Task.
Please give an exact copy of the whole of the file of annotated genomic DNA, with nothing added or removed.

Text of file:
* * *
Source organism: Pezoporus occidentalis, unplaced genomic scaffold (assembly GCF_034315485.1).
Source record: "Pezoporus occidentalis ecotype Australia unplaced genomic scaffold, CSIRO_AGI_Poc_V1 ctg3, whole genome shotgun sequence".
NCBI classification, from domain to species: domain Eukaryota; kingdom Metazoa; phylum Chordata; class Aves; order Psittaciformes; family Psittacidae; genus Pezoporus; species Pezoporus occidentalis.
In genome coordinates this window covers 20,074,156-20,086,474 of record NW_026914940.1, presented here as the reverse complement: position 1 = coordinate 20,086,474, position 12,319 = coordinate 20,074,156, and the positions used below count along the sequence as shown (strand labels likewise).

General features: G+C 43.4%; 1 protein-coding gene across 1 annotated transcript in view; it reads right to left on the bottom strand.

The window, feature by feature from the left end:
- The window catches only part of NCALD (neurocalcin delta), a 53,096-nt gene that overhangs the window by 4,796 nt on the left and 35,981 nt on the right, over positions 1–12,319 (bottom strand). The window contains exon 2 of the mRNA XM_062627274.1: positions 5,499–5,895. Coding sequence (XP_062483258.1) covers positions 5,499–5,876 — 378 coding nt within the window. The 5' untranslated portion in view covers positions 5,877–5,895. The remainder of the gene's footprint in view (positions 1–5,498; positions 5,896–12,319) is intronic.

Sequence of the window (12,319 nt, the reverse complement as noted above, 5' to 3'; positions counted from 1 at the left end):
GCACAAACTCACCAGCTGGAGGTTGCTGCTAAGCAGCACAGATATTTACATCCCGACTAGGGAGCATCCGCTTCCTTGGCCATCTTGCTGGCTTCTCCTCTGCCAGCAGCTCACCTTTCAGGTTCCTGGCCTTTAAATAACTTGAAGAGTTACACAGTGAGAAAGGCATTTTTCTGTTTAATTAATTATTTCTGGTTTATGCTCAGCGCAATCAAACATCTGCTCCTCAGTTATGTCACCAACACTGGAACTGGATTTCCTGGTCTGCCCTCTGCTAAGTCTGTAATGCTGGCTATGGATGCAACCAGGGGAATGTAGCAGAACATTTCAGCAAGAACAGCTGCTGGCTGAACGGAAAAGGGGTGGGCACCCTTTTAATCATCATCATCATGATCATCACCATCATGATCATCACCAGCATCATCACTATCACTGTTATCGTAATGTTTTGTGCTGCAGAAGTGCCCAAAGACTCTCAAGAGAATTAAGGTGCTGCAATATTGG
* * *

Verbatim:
Source organism: Pezoporus occidentalis, unplaced genomic scaffold (assembly GCF_034315485.1).
Source record: "Pezoporus occidentalis ecotype Australia unplaced genomic scaffold, CSIRO_AGI_Poc_V1 ctg3, whole genome shotgun sequence".
NCBI classification, from domain to species: domain Eukaryota; kingdom Metazoa; phylum Chordata; class Aves; order Psittaciformes; family Psittacidae; genus Pezoporus; species Pezoporus occidentalis.
In genome coordinates this window covers 20,074,156-20,086,474 of record NW_026914940.1, presented here as the reverse complement: position 1 = coordinate 20,086,474, position 12,319 = coordinate 20,074,156, and the positions used below count along the sequence as shown (strand labels likewise).

General features: G+C 43.4%; 1 protein-coding gene across 1 annotated transcript in view; it reads right to left on the bottom strand.

The window, feature by feature from the left end:
- The window catches only part of NCALD (neurocalcin delta), a 53,096-nt gene that overhangs the window by 4,796 nt on the left and 35,981 nt on the right, over positions 1–12,319 (bottom strand). The window contains exon 2 of the mRNA XM_062627274.1: positions 5,499–5,895. Coding sequence (XP_062483258.1) covers positions 5,499–5,876 — 378 coding nt within the window. The 5' untranslated portion in view covers positions 5,877–5,895. The remainder of the gene's footprint in view (positions 1–5,498; positions 5,896–12,319) is intronic.

Sequence of the window (12,319 nt, the reverse complement as noted above, 5' to 3'; positions counted from 1 at the left end):
GCACAAACTCACCAGCTGGAGGTTGCTGCTAAGCAGCACAGATATTTACATCCCGACTAGGGAGCATCCGCTTCCTTGGCCATCTTGCTGGCTTCTCCTCTGCCAGCAGCTCACCTTTCAGGTTCCTGGCCTTTAAATAACTTGAAGAGTTACACAGTGAGAAAGGCATTTTTCTGTTTAATTAATTATTTCTGGTTTATGCTCAGCGCAATCAAACATCTGCTCCTCAGTTATGTCACCAACACTGGAACTGGATTTCCTGGTCTGCCCTCTGCTAAGTCTGTAATGCTGGCTATGGATGCAACCAGGGGAATGTAGCAGAACATTTCAGCAAGAACAGCTGCTGGCTGAACGGAAAAGGGGTGGGCACCCTTTTAATCATCATCATCATGATCATCACCATCATGATCATCACCAGCATCATCACTATCACTGTTATCGTAATGTTTTGTGCTGCAGAAGTGCCCAAAGACTCTCAAGAGAATTAAGGTGCTGCAATATTGG